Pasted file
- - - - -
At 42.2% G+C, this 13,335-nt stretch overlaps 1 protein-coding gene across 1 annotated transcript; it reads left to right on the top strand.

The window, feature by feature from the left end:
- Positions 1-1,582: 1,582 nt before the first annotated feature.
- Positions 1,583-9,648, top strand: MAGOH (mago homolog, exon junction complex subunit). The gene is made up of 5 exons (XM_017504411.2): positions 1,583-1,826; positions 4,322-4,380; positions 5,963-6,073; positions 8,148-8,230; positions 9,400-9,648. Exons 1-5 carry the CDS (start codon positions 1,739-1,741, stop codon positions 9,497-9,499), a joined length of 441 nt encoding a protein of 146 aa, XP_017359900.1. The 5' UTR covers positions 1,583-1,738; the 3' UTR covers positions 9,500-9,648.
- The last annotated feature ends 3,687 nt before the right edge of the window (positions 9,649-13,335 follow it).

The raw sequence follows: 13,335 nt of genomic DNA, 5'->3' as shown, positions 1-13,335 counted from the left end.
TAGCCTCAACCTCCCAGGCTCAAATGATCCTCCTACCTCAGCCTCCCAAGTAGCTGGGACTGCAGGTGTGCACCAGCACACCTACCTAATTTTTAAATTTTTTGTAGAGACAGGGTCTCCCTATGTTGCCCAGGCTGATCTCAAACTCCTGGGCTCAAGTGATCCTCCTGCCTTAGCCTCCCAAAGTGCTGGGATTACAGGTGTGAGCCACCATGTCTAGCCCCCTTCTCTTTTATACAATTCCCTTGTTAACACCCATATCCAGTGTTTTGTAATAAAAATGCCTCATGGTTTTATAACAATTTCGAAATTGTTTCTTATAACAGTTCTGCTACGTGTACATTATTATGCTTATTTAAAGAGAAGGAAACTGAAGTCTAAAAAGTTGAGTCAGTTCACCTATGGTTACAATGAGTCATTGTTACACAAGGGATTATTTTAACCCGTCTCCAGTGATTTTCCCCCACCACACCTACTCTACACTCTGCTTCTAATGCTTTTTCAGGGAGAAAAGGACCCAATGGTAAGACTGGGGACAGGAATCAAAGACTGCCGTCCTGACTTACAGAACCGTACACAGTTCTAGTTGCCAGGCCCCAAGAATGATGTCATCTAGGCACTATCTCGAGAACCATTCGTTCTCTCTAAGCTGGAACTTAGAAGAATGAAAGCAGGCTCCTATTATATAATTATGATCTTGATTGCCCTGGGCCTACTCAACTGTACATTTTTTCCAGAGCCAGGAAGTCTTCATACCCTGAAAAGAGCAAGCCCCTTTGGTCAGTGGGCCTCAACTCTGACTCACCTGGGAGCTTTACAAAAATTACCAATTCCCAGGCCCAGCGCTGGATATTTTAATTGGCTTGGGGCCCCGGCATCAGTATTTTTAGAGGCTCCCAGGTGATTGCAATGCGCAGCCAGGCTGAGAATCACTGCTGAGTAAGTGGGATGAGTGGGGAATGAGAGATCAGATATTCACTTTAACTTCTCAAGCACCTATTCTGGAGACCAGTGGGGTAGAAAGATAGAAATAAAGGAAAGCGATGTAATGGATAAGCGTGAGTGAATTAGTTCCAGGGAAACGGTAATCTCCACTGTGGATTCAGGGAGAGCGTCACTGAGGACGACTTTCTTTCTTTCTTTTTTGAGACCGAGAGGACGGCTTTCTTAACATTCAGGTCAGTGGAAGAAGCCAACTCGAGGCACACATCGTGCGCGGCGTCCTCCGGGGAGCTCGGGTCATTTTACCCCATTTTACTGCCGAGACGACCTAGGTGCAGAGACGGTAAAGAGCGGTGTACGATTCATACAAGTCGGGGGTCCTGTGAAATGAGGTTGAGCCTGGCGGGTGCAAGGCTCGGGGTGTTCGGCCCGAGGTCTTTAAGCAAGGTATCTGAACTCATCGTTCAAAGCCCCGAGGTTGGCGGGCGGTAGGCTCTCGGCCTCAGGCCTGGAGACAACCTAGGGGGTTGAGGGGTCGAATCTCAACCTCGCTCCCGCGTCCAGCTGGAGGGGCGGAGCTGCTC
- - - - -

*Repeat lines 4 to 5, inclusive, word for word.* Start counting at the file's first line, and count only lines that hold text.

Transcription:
- Positions 1,583-9,648, top strand: MAGOH (mago homolog, exon junction complex subunit). The gene is made up of 5 exons (XM_017504411.2): positions 1,583-1,826; positions 4,322-4,380; positions 5,963-6,073; positions 8,148-8,230; positions 9,400-9,648. Exons 1-5 carry the CDS (start codon positions 1,739-1,741, stop codon positions 9,497-9,499), a joined length of 441 nt encoding a protein of 146 aa, XP_017359900.1. The 5' UTR covers positions 1,583-1,738; the 3' UTR covers positions 9,500-9,648.
- The last annotated feature ends 3,687 nt before the right edge of the window (positions 9,649-13,335 follow it).